Summer is finally here, and for the Nashville Symphony, that means it’s time to head outdoors for its free CommunityConcerts series at parks and public spaces throughout the area.
A central component of the Symphony’s community engagement programming since the 1950s, the series has become a local tradition. The concerts draw thousands of Middle Tennesseans every year to hear the orchestra free of charge and play a key role in fulfilling the Symphony’s mission to deliver great music to people of all ages and backgrounds.
With the full 80-member orchestra performing works by Bernstein, Rossini, Bizet, Dvorˇák, and more, the concerts bring the great classical repertoire to locations ranging from Centennial Park to the neighboring communities of Lebanon and Lafayette, where concertgoers sit on blankets and lawn chairs and enjoy picnic dinners in a relaxed environment.
For Nashville Symphony associate conductor Vinay Parameswaran, who will lead the orchestra on all seven Community Concerts this year, these evenings are one of the highlights of his year.
“Nashville has some truly beautiful outdoor spaces, and it’s such a treat to be able to perform in them,” he says. “The casual settings often allow all of us to interact with attendees, and it’s incredible to hear from so many people about how much they love and look forward to these concerts each summer.”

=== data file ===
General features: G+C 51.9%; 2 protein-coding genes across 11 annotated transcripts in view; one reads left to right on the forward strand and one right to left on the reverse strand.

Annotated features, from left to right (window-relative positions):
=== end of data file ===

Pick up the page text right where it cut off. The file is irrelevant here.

Though a longstanding tradition, this year’s Community Concerts are notable for a couple of new features this year. One is the addition of a new location: Southeast Park Greenspace, located next to Ford Ice Center in Antioch. Finding new venues for these concerts is another way that the orchestra is able to reach new audiences, giving them access to ive orchestral music in their own neighborhoods.
This year’s Community Concerts series also features another special twist: a popularly selected encore. Members of the public were invited to vote for this year’s encore on the Nashville Symphony website in March, with eight initial selections. After a strong response and three rounds of voting, Bernstein’s “Mambo” from West Side Story won the encore slot by a mere four votes.
These aren’t the only things that will make this year’s concerts new and different for loyal audiences. As Parameswaran found out during last year’s concert at Bicentennial Mall, you never know when a surprise will come along that enhances the experience even more.
“We were playing Copland’s John Henry, which has the subtitle A Railroad Ballad for Orchestra,” he recalls. “And just as we started, a train came right through on the tracks behind the amphitheater. It was perfect timing!”
For more information, please visit www.NashvilleSymphony.org/tickets/calendar/CommunityConcerts
Full 2016 Nashville Symphony Community Concert Lineup:
Thursday, June 2, Centennial Park at 8 p.m.
Friday, June 3, Bicentennial Mall State Park at 8 p.m.
Sunday, June 5, Crockett Park, Brentwood at 7 p.m.
Tuesday, June 7, Two Rivers Mansion at 7 p.m.
Thursday, June 9, Cumberland University in Lebanon at 7 p.m.
*$5 admission for adults, free for students and children
Wednesday, June 15, Key Park in Lafayette at 7:30 p.m.